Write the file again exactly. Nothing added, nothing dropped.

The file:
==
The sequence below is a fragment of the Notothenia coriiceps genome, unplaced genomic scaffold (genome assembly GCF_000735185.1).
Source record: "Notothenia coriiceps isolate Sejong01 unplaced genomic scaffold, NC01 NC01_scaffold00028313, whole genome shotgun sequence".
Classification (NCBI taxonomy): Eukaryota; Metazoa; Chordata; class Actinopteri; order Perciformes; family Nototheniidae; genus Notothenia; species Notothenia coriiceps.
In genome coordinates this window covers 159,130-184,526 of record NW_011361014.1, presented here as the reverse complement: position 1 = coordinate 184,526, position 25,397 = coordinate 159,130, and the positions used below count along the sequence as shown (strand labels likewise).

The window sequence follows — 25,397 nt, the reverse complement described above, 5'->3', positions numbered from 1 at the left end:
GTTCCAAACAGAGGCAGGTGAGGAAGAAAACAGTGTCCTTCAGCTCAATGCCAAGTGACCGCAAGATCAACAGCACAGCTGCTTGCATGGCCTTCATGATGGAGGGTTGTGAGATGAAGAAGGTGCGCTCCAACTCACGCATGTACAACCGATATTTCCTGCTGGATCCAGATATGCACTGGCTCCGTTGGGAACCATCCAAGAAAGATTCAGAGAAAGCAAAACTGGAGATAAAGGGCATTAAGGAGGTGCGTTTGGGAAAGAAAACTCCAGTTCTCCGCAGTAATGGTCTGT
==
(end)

The sequence below is a fragment of the Notothenia coriiceps genome, unplaced genomic scaffold (genome assembly GCF_000735185.1).
Source record: "Notothenia coriiceps isolate Sejong01 unplaced genomic scaffold, NC01 NC01_scaffold00028313, whole genome shotgun sequence".
Classification (NCBI taxonomy): Eukaryota; Metazoa; Chordata; class Actinopteri; order Perciformes; family Nototheniidae; genus Notothenia; species Notothenia coriiceps.
In genome coordinates this window covers 159,130-184,526 of record NW_011361014.1, presented here as the reverse complement: position 1 = coordinate 184,526, position 25,397 = coordinate 159,130, and the positions used below count along the sequence as shown (strand labels likewise).

The window sequence follows — 25,397 nt, the reverse complement described above, 5'->3', positions numbered from 1 at the left end:
GTTCCAAACAGAGGCAGGTGAGGAAGAAAACAGTGTCCTTCAGCTCAATGCCAAGTGACCGCAAGATCAACAGCACAGCTGCTTGCATGGCCTTCATGATGGAGGGTTGTGAGATGAAGAAGGTGCGCTCCAACTCACGCATGTACAACCGATATTTCCTGCTGGATCCAGATATGCACTGGCTCCGTTGGGAACCATCCAAGAAAGATTCAGAGAAAGCAAAACTGGAGATAAAGGGCATTAAGGAGGTGCGTTTGGGAAAGAAAACTCCAGTTCTCCGCAGTAATGGTCTGT